by Gilbert Wells His outlook seemed both drear and dark, no joy had life to give, He thought, 'Earth holds no place for me, so why then should I live? Down to the very dregs at last, I've drained life's bitter cup— I'll finish things, I'll end it all, my mind is quite made up!' Into the chemist's shop he went with madness in his eye, 'Mix me a deadly draught,' he cried— 'to-night I mean to die! A draught to which no antidote has been discovered yet, Have you such things?' The chemist looked at him and said, 'You bet.' He reached a phial from the shelf on which it stood alone And told his customer, 'This is the strongest poison known. One little drop will be enough to finish your career, But 'ere you swallow it, let me its properties make clear. Its taste is vile, but what of that? Your tongue 'twill paralyse, Then countless shooting pains will dart like needles through your eyes; Cold chills will run through all your bones, in ev'ry limb you'll ache, And then your brain will seem to burn, your palsied hands will shake. Next, total blindness will ensue, paralysis will come— You'll try to scream, with no avail, for you'll be stricken dumb. Internal pains will rack you next, in agony you'll bend, And twitches indescribable will come before the end. You'll fall and writhe upon the ground— that is the final sign, And after that at last you'll die, the price is two-and-nine. D'you wish to take the draught at home, or will you have it now?' The would-be suicide stood there, and puckered up his brow. He eyed the draught and then he said, 'If that's the way it kills, I think I'll change my mind and have a pennyworth of pills!'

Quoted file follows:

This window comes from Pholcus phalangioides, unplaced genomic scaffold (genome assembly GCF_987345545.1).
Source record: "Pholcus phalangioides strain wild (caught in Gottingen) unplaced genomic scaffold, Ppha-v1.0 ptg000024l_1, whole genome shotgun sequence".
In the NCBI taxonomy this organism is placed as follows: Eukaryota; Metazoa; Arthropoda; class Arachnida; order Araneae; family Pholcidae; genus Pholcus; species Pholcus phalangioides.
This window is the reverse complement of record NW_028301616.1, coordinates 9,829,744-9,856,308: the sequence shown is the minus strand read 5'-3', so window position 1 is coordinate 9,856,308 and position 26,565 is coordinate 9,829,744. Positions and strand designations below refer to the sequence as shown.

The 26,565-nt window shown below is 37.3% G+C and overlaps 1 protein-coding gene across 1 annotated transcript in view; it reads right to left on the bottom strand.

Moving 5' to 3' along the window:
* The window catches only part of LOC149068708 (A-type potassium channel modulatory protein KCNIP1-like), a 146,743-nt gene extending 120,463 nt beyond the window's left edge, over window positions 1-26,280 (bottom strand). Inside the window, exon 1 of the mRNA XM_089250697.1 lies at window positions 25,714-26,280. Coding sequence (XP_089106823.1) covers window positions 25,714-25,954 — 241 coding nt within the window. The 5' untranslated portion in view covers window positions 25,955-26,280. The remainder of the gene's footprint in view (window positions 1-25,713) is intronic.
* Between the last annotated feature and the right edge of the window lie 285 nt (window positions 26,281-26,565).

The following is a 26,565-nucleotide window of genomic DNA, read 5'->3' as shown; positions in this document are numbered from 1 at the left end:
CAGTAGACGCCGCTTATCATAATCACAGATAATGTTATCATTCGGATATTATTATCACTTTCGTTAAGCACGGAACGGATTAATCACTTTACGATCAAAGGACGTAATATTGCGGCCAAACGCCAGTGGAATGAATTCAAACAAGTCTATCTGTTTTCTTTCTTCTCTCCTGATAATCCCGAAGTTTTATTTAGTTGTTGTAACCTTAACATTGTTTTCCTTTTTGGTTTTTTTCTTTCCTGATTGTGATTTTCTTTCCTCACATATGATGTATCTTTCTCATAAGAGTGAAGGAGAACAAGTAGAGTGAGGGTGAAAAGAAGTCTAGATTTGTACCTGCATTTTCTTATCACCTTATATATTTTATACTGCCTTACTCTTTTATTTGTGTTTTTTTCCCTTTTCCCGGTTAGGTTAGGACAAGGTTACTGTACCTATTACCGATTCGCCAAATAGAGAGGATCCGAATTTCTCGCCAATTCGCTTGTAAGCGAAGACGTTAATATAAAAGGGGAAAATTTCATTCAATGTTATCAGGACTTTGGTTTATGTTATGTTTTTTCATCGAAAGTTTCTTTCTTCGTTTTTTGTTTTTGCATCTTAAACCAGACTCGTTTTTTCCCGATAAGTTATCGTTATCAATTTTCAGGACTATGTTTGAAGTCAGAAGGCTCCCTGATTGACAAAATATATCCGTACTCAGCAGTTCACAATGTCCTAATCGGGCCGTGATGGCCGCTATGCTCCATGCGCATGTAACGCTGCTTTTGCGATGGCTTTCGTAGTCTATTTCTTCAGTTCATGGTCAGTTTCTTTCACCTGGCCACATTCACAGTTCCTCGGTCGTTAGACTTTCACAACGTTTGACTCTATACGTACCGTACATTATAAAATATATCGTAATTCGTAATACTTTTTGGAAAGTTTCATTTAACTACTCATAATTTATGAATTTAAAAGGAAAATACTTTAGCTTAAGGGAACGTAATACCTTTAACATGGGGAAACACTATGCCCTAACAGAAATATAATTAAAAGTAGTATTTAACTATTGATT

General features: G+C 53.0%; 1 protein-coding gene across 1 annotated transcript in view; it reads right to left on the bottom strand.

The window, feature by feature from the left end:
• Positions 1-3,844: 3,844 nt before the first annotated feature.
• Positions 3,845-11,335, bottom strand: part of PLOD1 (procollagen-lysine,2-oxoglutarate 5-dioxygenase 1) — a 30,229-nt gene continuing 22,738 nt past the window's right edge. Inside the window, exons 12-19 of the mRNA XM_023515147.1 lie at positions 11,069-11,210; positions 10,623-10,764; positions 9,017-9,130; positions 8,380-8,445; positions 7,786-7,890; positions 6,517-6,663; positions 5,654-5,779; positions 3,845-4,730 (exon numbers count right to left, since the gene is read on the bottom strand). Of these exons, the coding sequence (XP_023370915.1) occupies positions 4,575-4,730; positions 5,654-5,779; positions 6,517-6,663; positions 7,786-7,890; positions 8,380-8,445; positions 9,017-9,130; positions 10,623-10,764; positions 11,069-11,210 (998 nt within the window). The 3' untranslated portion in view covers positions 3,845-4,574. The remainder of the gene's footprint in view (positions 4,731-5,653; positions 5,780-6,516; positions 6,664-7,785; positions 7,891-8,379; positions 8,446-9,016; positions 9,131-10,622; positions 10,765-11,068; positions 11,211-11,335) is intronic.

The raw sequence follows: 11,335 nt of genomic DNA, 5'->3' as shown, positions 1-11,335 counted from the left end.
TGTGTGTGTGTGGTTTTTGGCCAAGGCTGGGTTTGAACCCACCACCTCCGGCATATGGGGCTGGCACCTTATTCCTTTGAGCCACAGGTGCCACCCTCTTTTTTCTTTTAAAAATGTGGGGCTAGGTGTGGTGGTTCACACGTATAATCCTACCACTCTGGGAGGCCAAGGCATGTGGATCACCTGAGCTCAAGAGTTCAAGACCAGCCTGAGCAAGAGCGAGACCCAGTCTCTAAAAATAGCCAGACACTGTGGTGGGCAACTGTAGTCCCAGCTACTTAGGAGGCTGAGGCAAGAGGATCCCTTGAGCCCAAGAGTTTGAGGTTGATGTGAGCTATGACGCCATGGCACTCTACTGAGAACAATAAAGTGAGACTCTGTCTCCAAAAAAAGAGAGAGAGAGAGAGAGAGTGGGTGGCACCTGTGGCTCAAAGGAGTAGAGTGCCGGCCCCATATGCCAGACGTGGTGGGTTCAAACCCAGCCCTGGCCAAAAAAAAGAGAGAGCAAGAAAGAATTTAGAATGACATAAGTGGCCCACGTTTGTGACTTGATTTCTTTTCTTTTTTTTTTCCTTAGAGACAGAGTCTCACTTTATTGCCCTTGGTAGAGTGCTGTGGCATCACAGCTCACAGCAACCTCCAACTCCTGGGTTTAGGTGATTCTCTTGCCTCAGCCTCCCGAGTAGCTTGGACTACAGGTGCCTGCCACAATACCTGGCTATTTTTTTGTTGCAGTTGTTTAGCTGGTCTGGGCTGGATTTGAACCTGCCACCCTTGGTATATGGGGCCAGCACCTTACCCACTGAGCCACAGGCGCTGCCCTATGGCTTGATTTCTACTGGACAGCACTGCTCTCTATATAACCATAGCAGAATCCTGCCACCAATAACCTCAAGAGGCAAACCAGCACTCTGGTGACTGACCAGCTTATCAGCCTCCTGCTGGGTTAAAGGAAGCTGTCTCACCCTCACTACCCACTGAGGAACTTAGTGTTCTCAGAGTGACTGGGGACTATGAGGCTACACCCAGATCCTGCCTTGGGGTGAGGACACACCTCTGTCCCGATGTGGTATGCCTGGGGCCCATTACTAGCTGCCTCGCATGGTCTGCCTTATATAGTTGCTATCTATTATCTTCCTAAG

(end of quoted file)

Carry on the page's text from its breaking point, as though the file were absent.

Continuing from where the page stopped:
The end